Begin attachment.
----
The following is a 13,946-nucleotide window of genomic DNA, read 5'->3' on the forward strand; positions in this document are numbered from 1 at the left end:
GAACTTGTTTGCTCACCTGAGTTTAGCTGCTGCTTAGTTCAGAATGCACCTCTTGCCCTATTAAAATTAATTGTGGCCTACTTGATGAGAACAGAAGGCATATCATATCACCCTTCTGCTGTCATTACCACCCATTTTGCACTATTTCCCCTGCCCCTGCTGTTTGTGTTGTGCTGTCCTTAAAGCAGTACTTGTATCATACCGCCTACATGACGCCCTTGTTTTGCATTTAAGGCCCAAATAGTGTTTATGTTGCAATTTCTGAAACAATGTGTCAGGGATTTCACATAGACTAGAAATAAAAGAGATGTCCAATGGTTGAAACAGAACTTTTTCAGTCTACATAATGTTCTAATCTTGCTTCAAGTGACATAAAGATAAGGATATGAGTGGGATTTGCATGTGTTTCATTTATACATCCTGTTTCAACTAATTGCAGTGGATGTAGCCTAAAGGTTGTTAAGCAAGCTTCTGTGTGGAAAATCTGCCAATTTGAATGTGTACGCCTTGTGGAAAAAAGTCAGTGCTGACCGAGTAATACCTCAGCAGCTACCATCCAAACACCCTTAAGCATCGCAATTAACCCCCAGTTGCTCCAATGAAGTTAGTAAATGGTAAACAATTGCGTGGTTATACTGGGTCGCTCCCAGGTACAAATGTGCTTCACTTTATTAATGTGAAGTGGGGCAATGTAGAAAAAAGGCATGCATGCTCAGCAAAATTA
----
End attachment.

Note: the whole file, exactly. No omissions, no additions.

The following is a 13,946-nucleotide window of genomic DNA, read 5'->3' on the forward strand; positions in this document are numbered from 1 at the left end:
GAACTTGTTTGCTCACCTGAGTTTAGCTGCTGCTTAGTTCAGAATGCACCTCTTGCCCTATTAAAATTAATTGTGGCCTACTTGATGAGAACAGAAGGCATATCATATCACCCTTCTGCTGTCATTACCACCCATTTTGCACTATTTCCCCTGCCCCTGCTGTTTGTGTTGTGCTGTCCTTAAAGCAGTACTTGTATCATACCGCCTACATGACGCCCTTGTTTTGCATTTAAGGCCCAAATAGTGTTTATGTTGCAATTTCTGAAACAATGTGTCAGGGATTTCACATAGACTAGAAATAAAAGAGATGTCCAATGGTTGAAACAGAACTTTTTCAGTCTACATAATGTTCTAATCTTGCTTCAAGTGACATAAAGATAAGGATATGAGTGGGATTTGCATGTGTTTCATTTATACATCCTGTTTCAACTAATTGCAGTGGATGTAGCCTAAAGGTTGTTAAGCAAGCTTCTGTGTGGAAAATCTGCCAATTTGAATGTGTACGCCTTGTGGAAAAAAGTCAGTGCTGACCGAGTAATACCTCAGCAGCTACCATCCAAACACCCTTAAGCATCGCAATTAACCCCCAGTTGCTCCAATGAAGTTAGTAAATGGTAAACAATTGCGTGGTTATACTGGGTCGCTCCCAGGTACAAATGTGCTTCACTTTATTAATGTGAAGTGGGGCAATGTAGAAAAAAGGCATGCATGCTCAGCAAAATTA